Thank you, Chi, for that kind introduction. It is great to be here. It is truly an honor to be here at an institution that is so passionately dedicated to our Canadian-United States relationship. One thing I think we say in the Coast Guard, and we do not take it lightly, is that everything we do operationally in the Coast Guard is watermarked by Canada.

I want to offer a few thoughts today and I just want to share, for example, that it was here in the Great Lakes region, on the shores of the St. Lawrence Seaway at Ogdensburg, NY, where President Roosevelt and Prime Minister King met in 1940 and laid the foundation for what would become an unprecedented period of cooperation. The Ogdensburg Declaration, as it was known, recognizes that neither country could do it alone. (3) The successful defense of North America required a United States-Canadian alliance that continues today. As a matter of fact, I had the opportunity to work at NORTHCOM. Our relationship continued to mature over the next few decades and was highlighted in 1961 when President Kennedy stated in his address to the Canadian Parliament, and I quote:

"Geography has made us neighbors. History has made us friends. Economics has made us partners. And necessity has made us allies. Those whom nature hath so joined together, let no man put asunder. What unites us is far greater than what divides us." (4)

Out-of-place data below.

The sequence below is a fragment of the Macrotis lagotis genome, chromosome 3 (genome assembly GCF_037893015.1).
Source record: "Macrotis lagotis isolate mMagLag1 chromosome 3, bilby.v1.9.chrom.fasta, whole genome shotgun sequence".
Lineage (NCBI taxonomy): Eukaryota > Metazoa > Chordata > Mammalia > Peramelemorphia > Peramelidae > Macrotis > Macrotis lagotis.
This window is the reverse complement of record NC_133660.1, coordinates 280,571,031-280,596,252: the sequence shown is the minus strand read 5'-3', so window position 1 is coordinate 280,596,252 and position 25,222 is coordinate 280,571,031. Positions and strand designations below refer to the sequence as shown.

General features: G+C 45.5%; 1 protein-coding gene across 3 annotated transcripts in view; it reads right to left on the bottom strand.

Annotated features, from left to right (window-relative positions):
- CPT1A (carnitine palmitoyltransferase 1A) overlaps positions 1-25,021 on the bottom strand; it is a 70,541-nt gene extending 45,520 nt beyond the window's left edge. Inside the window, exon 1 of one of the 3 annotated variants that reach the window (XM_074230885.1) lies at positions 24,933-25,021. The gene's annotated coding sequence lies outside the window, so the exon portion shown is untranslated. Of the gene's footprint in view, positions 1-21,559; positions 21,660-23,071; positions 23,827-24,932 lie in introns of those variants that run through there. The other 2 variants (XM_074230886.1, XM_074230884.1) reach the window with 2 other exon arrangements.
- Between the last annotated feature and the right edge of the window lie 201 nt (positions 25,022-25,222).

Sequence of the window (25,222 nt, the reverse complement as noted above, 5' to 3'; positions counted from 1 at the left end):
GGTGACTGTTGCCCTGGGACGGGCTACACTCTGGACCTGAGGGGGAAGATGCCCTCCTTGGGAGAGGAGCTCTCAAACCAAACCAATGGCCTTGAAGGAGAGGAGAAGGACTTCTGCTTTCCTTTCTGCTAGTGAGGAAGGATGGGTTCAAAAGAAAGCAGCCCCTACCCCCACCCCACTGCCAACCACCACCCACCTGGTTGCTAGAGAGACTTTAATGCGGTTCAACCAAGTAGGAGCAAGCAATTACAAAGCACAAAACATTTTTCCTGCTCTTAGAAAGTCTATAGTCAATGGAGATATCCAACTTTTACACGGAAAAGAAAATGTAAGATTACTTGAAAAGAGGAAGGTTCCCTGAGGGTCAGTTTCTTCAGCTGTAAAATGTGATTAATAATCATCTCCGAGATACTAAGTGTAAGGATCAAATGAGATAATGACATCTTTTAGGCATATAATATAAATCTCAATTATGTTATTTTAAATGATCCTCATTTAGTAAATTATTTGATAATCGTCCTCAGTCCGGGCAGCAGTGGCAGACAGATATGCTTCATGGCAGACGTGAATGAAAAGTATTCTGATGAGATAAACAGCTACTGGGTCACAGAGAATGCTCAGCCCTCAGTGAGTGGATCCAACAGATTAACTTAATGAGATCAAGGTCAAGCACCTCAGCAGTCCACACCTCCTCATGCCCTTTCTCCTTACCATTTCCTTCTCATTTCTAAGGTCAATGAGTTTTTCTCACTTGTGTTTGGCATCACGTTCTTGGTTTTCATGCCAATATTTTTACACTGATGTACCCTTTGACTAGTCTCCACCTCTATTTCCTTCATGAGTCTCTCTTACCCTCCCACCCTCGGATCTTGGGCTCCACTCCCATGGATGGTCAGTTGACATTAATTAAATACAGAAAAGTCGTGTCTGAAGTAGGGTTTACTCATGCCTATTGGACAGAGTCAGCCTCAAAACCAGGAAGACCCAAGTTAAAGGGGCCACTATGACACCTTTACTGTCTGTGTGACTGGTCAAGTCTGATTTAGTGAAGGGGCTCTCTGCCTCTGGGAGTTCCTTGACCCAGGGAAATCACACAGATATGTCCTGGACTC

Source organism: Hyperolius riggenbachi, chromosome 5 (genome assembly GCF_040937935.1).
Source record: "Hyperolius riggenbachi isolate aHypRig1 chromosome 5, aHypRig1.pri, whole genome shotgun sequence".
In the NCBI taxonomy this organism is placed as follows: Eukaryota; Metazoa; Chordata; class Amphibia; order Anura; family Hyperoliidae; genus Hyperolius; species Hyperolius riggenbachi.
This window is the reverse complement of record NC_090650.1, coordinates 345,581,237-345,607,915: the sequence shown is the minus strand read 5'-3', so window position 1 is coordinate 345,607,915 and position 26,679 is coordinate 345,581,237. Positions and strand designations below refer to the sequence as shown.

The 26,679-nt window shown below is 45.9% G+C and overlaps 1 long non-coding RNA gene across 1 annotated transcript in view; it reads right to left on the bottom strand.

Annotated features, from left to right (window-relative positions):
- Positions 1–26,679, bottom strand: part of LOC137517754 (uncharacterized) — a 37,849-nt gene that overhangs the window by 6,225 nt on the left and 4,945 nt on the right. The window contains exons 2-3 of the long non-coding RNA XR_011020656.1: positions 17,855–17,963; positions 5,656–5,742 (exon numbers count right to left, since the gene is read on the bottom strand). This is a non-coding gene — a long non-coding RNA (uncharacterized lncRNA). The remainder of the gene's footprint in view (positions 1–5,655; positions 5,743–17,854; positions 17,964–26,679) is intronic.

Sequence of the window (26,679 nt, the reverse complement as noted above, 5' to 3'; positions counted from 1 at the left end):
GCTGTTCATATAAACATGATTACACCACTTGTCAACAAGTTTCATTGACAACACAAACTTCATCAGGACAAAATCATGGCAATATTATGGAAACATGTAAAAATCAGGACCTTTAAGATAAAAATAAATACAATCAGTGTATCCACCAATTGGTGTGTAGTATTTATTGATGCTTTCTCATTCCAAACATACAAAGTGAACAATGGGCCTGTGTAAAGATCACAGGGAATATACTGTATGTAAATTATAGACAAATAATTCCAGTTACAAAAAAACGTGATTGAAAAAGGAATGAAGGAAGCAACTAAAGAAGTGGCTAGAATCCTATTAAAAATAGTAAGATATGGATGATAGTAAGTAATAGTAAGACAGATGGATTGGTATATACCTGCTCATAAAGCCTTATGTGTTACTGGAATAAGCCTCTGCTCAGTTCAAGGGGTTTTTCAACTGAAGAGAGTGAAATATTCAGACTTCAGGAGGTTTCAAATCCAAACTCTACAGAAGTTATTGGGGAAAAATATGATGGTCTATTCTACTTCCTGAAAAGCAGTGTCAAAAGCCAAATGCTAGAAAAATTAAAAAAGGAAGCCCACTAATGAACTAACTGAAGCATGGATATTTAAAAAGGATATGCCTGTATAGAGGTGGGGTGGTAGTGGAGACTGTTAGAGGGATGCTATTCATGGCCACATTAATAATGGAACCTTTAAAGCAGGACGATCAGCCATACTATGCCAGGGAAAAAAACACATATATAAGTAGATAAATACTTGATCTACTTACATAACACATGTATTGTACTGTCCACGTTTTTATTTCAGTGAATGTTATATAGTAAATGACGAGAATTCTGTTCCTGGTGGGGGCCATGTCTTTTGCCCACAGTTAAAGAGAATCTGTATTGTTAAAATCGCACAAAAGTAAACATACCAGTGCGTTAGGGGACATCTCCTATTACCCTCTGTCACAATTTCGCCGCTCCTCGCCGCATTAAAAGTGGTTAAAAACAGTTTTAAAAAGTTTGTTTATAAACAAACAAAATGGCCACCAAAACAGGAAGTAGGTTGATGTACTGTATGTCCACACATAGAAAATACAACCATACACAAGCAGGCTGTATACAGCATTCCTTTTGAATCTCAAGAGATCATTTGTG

I do not think any Canada-United States Law Institute event could be complete without that quote from President Kennedy. This partnership is absolutely essential in the 9th Coast Guard District found on the Great Lakes. All the endeavors that are truly important to us are grounded in six strategic objectives, and one of them is entitled simply, "Canada." That objective entails a promise that we will enhance bi-national cooperation and governance. It recognizes that the United States, much less the United States Coast Guard, does not own the entirety of the system on the Lakes, but we do face the challenges of the international border every day.